Women with asthma appear more likely to have lower levels of “free” (not attached to proteins) testosterone than women who do not have asthma, according to new research published online in the American Thoracic Society’s American Journal of Respiratory and Critical Care Medicine.
In “Sex Steroid Hormones and Asthma in a Nationwide Study of U.S. Adults,” Yueh-Ying Han, Ph.D.; Erick Forno, MD, MPH; and Juan C. Celedón, MD, DrPH; also report that among obese women, those with asthma are more likely to have lower levels of estradiol, another sex hormone, than those who do not have asthma. In addition, the researchers found that among non-obese men, those with asthma are more likely to have lower levels of estradiol than those who do not have asthma.
Previous studies have reported specific differences among pediatric and adult asthma patients based on sex. Although asthma is more common in boys than in girls, asthma is more common in women than in men.
Given that sex hormones may explain these sex-specific differences, lead author Dr. Han, an epidemiologist at the UPMC Children’s Hospital of Pittsburgh, and senior author Dr. Celedón, the Niels K. Jerne Professor of Pediatrics and Medicine at the University of Pittsburgh and chief of pulmonary medicine at UPMC Children’s Hospital of Pittsburgh, said they conducted this study to examine whether sex hormones are associated with asthma in adult men and women. They also wanted to test whether any association varies between obese and non-obese individuals.
Their study is believed to be the first population-based study of sex hormonal levels and asthma in both men and women.
The authors analyzed information from 9,238 adults, ages 18-79, who participated in the U.S. National Health and Nutrition Examination Survey (NHANES) from 2013-16. Overall, 9 percent of the participants had asthma. Among women, the asthma rate was double that of men: 12.5 percent vs. 6.1 percent.
The study found that elevated levels of the sex hormones reduced the likelihood of asthma. Specifically:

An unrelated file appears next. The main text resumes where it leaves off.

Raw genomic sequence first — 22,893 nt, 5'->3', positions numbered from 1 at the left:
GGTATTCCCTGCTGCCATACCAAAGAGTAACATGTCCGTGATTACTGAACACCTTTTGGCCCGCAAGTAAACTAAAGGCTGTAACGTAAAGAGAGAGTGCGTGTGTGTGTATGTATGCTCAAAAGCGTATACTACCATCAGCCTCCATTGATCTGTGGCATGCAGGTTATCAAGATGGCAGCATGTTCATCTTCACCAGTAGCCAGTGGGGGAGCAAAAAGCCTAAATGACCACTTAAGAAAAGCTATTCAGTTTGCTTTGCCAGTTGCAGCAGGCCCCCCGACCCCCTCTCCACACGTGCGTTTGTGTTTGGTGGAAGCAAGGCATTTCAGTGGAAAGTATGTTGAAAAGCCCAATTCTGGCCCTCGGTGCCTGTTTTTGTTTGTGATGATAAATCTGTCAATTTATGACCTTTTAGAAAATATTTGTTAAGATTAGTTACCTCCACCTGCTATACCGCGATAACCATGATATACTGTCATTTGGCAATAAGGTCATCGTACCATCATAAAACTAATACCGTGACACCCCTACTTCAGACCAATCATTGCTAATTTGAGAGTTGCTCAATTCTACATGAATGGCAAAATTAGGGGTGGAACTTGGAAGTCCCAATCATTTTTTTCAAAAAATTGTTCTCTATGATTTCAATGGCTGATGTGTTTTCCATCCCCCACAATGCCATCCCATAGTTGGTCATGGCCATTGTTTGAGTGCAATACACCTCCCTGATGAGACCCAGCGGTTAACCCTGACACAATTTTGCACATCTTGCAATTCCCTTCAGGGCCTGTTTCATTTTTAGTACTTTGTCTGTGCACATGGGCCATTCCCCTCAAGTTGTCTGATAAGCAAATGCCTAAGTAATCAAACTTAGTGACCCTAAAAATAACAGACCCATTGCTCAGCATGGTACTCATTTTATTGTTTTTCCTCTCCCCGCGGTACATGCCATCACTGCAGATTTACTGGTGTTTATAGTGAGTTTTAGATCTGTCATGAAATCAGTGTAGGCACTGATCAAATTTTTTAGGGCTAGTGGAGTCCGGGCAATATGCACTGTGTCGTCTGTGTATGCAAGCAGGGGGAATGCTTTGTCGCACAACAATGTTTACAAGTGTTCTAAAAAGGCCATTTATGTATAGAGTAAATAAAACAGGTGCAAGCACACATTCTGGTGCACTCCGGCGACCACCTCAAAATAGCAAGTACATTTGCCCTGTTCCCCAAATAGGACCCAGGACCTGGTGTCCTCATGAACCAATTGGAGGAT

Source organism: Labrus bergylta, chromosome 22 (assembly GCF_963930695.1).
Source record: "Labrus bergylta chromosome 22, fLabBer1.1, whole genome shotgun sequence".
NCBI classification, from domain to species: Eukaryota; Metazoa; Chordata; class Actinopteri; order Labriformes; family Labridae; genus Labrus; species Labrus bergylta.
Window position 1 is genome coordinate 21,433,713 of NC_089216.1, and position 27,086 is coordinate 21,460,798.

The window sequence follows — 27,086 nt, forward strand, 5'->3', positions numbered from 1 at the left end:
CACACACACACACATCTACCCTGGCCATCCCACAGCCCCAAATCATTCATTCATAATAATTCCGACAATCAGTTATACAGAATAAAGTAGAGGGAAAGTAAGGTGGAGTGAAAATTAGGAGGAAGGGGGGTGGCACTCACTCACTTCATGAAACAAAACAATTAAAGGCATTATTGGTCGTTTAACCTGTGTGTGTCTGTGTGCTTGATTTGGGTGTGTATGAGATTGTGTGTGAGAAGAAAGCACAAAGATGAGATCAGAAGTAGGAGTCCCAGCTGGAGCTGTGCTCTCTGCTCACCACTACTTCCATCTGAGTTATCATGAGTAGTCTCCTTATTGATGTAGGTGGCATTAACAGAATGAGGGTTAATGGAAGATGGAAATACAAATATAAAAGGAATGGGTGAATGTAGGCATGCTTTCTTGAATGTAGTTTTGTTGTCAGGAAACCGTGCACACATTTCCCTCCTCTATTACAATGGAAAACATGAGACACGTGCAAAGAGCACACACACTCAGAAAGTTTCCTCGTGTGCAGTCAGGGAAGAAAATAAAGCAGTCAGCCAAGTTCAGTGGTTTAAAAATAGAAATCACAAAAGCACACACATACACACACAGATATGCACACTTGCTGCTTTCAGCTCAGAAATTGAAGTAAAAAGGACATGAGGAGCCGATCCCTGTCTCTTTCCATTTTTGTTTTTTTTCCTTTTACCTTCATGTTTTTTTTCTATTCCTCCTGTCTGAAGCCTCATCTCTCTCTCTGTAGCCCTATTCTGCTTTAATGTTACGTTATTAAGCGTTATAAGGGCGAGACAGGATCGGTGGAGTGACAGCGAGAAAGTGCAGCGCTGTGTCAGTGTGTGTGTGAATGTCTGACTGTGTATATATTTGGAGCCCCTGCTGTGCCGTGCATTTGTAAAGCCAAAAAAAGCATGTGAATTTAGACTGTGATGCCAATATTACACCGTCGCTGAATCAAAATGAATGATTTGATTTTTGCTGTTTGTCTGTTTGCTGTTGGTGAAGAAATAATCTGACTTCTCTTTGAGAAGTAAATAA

- In women, levels of free testosterone in the highest quartile compared to the lowest quartile were associated with 44 percent lower odds of asthma.
- Among obese women, levels of free testosterone in the highest quartile compared to the lowest quartile were associated with 41 percent lower odds of asthma.
- Among obese women, levels of estradiol in the highest quartile compared to the lowest quartile were associated with 57 percent lower odds of asthma. Levels of estradiol in the second and third quartiles compared to the lowest quartile were also associated with reduced odds of asthma in these women.
- Among non-obese men, levels of estradiol in the highest quartile compared to the lowest quartile were associated with 56 percent lower odds of asthma.
Because the study was cross-sectional, it cannot determine whether sex hormone levels led to asthma. Study limitations also include lack of information about the current menopausal status of participating women, insulin resistance, or environmental exposure to chemicals that may have affected sex hormone levels.
“Our study results suggest that the circulating sex hormones estradiol and free testosterone contribute to sex differences in asthma among adults,” Dr. Celedón said. “Furthermore, obesity appears to modify the effect of such hormones on asthma in women and men.”
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